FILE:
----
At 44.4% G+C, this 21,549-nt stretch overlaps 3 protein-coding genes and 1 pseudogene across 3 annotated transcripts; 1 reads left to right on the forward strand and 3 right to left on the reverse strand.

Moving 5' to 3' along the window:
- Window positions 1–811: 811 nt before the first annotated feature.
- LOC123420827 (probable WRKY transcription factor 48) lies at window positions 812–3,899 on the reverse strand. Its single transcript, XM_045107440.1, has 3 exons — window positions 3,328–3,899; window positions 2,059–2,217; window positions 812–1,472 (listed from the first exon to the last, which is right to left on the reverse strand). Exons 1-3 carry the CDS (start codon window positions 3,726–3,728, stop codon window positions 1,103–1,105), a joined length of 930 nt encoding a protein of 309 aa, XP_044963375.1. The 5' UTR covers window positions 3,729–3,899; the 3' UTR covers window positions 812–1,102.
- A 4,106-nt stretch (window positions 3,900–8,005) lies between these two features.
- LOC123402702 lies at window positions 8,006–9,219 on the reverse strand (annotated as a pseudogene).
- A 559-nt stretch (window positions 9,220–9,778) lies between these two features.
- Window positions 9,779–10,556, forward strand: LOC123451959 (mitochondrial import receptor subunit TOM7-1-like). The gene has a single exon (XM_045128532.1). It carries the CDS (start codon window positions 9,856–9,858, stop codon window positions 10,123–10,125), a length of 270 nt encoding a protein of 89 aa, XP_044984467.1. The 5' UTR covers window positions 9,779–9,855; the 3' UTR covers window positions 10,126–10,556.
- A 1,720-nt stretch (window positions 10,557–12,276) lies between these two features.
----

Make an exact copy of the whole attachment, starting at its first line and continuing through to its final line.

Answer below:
At 44.4% G+C, this 21,549-nt stretch overlaps 3 protein-coding genes and 1 pseudogene across 3 annotated transcripts; 1 reads left to right on the forward strand and 3 right to left on the reverse strand.

Moving 5' to 3' along the window:
- Window positions 1–811: 811 nt before the first annotated feature.
- LOC123420827 (probable WRKY transcription factor 48) lies at window positions 812–3,899 on the reverse strand. Its single transcript, XM_045107440.1, has 3 exons — window positions 3,328–3,899; window positions 2,059–2,217; window positions 812–1,472 (listed from the first exon to the last, which is right to left on the reverse strand). Exons 1-3 carry the CDS (start codon window positions 3,726–3,728, stop codon window positions 1,103–1,105), a joined length of 930 nt encoding a protein of 309 aa, XP_044963375.1. The 5' UTR covers window positions 3,729–3,899; the 3' UTR covers window positions 812–1,102.
- A 4,106-nt stretch (window positions 3,900–8,005) lies between these two features.
- LOC123402702 lies at window positions 8,006–9,219 on the reverse strand (annotated as a pseudogene).
- A 559-nt stretch (window positions 9,220–9,778) lies between these two features.
- Window positions 9,779–10,556, forward strand: LOC123451959 (mitochondrial import receptor subunit TOM7-1-like). The gene has a single exon (XM_045128532.1). It carries the CDS (start codon window positions 9,856–9,858, stop codon window positions 10,123–10,125), a length of 270 nt encoding a protein of 89 aa, XP_044984467.1. The 5' UTR covers window positions 9,779–9,855; the 3' UTR covers window positions 10,126–10,556.
- A 1,720-nt stretch (window positions 10,557–12,276) lies between these two features.